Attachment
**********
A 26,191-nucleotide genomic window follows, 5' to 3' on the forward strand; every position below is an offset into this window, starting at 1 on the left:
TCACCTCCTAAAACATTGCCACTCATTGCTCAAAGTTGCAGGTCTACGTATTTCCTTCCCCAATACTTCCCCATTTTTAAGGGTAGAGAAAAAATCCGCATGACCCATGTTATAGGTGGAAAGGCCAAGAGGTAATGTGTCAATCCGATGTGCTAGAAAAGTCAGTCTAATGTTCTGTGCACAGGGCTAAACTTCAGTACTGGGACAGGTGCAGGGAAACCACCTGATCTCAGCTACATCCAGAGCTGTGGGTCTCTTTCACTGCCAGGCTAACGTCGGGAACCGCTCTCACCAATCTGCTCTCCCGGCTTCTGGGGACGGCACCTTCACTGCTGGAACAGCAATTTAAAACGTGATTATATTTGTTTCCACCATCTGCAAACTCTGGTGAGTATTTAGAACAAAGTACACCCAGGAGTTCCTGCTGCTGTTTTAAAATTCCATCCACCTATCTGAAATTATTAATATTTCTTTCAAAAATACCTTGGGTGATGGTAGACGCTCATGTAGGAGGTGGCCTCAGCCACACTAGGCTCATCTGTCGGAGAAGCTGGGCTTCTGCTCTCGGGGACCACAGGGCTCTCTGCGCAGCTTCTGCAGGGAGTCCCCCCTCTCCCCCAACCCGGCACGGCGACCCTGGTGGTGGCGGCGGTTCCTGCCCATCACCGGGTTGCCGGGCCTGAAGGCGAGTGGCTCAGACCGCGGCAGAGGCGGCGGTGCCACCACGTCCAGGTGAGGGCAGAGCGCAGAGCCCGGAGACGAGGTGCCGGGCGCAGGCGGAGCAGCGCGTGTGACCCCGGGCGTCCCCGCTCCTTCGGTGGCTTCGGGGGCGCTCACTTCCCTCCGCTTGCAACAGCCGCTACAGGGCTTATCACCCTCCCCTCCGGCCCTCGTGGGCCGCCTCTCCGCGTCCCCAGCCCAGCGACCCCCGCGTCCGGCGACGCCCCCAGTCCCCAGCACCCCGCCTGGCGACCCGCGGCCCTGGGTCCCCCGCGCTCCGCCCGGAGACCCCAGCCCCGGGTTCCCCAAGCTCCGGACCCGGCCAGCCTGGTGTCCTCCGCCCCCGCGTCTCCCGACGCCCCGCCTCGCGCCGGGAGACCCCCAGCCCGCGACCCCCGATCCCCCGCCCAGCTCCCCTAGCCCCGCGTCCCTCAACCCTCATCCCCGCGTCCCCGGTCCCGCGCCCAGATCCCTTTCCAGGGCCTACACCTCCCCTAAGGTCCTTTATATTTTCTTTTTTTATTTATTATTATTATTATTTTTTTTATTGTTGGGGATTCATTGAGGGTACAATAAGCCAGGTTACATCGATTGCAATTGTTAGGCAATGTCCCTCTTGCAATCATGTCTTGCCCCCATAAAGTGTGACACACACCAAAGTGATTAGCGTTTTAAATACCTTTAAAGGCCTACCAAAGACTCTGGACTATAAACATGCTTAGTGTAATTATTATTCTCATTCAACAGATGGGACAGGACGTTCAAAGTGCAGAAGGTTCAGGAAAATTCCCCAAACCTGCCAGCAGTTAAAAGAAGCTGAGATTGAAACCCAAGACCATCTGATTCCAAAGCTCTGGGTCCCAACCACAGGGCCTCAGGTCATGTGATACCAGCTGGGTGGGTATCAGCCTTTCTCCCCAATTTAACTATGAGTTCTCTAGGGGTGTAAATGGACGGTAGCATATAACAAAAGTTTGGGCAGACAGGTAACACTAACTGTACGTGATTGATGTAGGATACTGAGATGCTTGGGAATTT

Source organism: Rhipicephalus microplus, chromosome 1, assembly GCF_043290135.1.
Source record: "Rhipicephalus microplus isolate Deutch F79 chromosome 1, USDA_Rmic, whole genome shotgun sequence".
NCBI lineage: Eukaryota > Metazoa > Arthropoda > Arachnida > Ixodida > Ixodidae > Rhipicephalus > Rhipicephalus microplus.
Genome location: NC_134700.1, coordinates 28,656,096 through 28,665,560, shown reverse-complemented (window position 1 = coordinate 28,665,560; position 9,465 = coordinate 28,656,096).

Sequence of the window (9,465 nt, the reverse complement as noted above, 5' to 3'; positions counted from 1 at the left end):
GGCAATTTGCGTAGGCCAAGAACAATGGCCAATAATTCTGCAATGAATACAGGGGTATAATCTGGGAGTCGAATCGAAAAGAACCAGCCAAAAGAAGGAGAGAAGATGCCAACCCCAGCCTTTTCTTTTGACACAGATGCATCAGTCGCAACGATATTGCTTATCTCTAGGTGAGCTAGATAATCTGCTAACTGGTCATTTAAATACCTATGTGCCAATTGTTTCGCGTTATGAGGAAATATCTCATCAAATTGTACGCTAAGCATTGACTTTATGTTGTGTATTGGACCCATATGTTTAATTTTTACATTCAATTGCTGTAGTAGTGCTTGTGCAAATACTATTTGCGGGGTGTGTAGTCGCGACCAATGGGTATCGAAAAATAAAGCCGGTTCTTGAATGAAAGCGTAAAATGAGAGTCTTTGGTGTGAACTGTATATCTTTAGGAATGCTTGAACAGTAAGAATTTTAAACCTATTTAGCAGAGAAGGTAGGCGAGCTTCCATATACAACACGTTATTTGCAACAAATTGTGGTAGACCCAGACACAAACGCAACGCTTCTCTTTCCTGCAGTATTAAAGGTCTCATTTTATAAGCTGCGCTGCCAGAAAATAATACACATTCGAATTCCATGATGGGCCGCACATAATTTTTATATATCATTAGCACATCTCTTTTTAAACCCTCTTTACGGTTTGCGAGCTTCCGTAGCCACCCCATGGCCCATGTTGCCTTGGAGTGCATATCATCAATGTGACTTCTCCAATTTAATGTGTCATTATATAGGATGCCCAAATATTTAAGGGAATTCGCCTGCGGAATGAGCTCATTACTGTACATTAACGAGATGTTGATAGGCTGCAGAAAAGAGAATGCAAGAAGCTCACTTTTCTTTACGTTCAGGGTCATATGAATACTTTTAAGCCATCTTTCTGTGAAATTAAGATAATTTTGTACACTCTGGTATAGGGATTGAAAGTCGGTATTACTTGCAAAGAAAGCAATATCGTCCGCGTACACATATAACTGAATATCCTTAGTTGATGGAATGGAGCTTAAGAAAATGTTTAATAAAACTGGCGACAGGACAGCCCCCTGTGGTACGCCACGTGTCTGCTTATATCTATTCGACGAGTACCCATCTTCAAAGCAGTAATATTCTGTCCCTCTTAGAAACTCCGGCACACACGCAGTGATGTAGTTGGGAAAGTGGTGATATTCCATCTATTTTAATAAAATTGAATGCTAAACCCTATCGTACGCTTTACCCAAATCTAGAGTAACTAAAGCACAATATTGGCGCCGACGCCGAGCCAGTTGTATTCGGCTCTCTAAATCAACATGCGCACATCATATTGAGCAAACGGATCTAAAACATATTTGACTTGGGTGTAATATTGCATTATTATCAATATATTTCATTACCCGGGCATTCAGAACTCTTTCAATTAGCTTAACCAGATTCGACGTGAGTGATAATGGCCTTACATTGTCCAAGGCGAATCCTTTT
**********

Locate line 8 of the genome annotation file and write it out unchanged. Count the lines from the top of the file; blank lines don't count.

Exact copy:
GGCAATTTGCGTAGGCCAAGAACAATGGCCAATAATTCTGCAATGAATACAGGGGTATAATCTGGGAGTCGAATCGAAAAGAACCAGCCAAAAGAAGGAGAGAAGATGCCAACCCCAGCCTTTTCTTTTGACACAGATGCATCAGTCGCAACGATATTGCTTATCTCTAGGTGAGCTAGATAATCTGCTAACTGGTCATTTAAATACCTATGTGCCAATTGTTTCGCGTTATGAGGAAATATCTCATCAAATTGTACGCTAAGCATTGACTTTATGTTGTGTATTGGACCCATATGTTTAATTTTTACATTCAATTGCTGTAGTAGTGCTTGTGCAAATACTATTTGCGGGGTGTGTAGTCGCGACCAATGGGTATCGAAAAATAAAGCCGGTTCTTGAATGAAAGCGTAAAATGAGAGTCTTTGGTGTGAACTGTATATCTTTAGGAATGCTTGAACAGTAAGAATTTTAAACCTATTTAGCAGAGAAGGTAGGCGAGCTTCCATATACAACACGTTATTTGCAACAAATTGTGGTAGACCCAGACACAAACGCAACGCTTCTCTTTCCTGCAGTATTAAAGGTCTCATTTTATAAGCTGCGCTGCCAGAAAATAATACACATTCGAATTCCATGATGGGCCGCACATAATTTTTATATATCATTAGCACATCTCTTTTTAAACCCTCTTTACGGTTTGCGAGCTTCCGTAGCCACCCCATGGCCCATGTTGCCTTGGAGTGCATATCATCAATGTGACTTCTCCAATTTAATGTGTCATTATATAGGATGCCCAAATATTTAAGGGAATTCGCCTGCGGAATGAGCTCATTACTGTACATTAACGAGATGTTGATAGGCTGCAGAAAAGAGAATGCAAGAAGCTCACTTTTCTTTACGTTCAGGGTCATATGAATACTTTTAAGCCATCTTTCTGTGAAATTAAGATAATTTTGTACACTCTGGTATAGGGATTGAAAGTCGGTATTACTTGCAAAGAAAGCAATATCGTCCGCGTACACATATAACTGAATATCCTTAGTTGATGGAATGGAGCTTAAGAAAATGTTTAATAAAACTGGCGACAGGACAGCCCCCTGTGGTACGCCACGTGTCTGCTTATATCTATTCGACGAGTACCCATCTTCAAAGCAGTAATATTCTGTCCCTCTTAGAAACTCCGGCACACACGCAGTGATGTAGTTGGGAAAGTGGTGATATTCCATCTATTTTAATAAAATTGAATGCTAAACCCTATCGTACGCTTTACCCAAATCTAGAGTAACTAAAGCACAATATTGGCGCCGACGCCGAGCCAGTTGTATTCGGCTCTCTAAATCAACATGCGCACATCATATTGAGCAAACGGATCTAAAACATATTTGACTTGGGTGTAATATTGCATTATTATCAATATATTTCATTACCCGGGCATTCAGAACTCTTTCAATTAGCTTAACCAGATTCGACGTGAGTGATAATGGCCTTACATTGTCCAAGGCGAATCCTTTT